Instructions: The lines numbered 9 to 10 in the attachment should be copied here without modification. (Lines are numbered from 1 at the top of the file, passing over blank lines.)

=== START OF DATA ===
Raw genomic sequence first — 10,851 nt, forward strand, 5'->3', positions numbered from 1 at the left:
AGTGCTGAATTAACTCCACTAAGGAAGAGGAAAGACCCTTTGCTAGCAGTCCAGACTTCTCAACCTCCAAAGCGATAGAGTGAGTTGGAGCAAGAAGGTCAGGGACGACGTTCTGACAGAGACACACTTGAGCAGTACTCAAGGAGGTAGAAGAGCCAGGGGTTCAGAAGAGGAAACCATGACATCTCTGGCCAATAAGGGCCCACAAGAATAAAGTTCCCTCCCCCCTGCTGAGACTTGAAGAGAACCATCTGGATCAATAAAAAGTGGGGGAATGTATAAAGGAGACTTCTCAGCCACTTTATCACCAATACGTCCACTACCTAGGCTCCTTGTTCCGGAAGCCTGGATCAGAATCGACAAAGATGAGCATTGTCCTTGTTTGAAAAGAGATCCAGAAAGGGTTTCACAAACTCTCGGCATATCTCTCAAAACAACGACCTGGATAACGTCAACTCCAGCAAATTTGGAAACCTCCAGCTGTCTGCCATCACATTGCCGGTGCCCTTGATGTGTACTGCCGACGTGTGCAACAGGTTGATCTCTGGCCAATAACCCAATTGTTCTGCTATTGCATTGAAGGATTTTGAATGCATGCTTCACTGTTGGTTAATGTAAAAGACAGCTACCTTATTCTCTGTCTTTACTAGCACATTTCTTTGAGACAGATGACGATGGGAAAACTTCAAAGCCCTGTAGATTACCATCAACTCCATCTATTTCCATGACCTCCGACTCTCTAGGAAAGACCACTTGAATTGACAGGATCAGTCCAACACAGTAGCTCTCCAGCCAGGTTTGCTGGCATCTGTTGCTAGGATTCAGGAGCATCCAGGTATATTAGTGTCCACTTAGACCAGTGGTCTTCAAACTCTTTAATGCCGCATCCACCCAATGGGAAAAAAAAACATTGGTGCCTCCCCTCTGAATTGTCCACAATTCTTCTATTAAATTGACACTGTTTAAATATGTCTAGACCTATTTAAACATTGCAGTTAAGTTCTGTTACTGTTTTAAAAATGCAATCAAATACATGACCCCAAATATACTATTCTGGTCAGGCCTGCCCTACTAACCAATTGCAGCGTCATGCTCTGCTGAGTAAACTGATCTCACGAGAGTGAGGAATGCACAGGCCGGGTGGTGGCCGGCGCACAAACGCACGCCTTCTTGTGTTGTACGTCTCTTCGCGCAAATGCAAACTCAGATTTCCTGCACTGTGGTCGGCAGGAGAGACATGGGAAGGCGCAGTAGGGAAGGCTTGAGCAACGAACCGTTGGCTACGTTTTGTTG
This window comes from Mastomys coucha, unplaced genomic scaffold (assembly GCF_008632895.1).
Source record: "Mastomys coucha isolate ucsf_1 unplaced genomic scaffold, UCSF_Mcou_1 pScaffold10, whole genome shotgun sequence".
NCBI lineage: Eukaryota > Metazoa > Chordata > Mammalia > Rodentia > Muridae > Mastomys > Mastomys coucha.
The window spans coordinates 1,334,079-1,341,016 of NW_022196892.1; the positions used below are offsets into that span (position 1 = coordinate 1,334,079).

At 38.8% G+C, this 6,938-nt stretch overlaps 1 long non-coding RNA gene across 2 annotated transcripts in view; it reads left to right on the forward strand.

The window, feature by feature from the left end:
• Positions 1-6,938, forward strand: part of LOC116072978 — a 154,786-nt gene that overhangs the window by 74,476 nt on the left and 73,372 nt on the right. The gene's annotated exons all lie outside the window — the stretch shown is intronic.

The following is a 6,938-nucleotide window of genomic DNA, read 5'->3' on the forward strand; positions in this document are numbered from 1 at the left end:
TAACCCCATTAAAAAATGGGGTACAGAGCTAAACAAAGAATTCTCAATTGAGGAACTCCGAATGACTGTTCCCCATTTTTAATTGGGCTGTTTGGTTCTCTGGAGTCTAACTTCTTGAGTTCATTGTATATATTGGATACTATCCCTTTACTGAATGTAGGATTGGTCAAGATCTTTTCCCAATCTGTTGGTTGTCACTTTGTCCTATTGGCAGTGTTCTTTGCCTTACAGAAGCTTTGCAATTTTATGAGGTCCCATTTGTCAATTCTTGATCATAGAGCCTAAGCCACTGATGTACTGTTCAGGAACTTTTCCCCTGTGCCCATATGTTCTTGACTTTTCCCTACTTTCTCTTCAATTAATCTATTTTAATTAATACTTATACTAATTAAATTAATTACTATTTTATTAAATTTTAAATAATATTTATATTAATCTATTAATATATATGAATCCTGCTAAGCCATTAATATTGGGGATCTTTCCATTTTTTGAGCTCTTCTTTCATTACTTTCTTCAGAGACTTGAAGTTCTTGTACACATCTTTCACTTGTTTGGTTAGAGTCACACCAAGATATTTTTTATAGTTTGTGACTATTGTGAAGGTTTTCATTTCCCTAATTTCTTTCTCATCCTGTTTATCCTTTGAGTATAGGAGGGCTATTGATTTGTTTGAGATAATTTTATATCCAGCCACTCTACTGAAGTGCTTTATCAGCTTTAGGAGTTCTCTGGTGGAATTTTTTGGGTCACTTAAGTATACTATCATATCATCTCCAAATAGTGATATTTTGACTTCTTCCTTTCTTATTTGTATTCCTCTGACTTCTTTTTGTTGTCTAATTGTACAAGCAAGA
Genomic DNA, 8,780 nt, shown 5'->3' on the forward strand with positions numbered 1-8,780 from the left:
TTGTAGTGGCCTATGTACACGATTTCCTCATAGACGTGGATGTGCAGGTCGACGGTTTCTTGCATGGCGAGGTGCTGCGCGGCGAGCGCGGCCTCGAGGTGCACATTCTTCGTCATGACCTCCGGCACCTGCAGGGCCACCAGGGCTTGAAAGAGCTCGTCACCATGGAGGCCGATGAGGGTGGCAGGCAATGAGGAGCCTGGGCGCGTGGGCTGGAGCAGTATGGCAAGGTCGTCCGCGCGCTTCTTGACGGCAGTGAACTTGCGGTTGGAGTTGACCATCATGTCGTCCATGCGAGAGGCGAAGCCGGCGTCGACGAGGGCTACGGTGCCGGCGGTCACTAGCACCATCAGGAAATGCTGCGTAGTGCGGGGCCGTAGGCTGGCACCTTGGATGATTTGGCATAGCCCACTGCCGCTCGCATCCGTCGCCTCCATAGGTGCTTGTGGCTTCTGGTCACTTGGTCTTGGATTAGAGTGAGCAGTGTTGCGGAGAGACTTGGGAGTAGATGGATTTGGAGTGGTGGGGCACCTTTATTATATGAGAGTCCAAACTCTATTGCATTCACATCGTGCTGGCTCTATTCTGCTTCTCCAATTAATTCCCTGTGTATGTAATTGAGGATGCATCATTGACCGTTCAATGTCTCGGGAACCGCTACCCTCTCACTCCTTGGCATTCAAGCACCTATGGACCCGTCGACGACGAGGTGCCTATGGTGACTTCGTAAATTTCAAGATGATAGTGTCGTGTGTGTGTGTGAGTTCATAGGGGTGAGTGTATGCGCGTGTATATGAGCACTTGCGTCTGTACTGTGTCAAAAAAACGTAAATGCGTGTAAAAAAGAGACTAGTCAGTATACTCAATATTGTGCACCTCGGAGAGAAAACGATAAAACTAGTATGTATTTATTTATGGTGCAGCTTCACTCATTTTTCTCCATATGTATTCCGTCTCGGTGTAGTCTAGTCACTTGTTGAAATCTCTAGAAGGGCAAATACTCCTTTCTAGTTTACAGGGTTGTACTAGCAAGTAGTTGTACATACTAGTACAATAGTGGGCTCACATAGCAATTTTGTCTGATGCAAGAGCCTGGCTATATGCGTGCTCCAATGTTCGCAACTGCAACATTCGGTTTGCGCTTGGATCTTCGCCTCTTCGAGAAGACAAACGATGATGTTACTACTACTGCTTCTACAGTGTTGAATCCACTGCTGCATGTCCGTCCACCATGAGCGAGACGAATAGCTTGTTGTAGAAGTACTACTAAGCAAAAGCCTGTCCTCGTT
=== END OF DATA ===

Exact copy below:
• Positions 1-6,938, forward strand: part of LOC116072978 — a 154,786-nt gene that overhangs the window by 74,476 nt on the left and 73,372 nt on the right. The gene's annotated exons all lie outside the window — the stretch shown is intronic.

The following is a 6,938-nucleotide window of genomic DNA, read 5'->3' on the forward strand; positions in this document are numbered from 1 at the left end: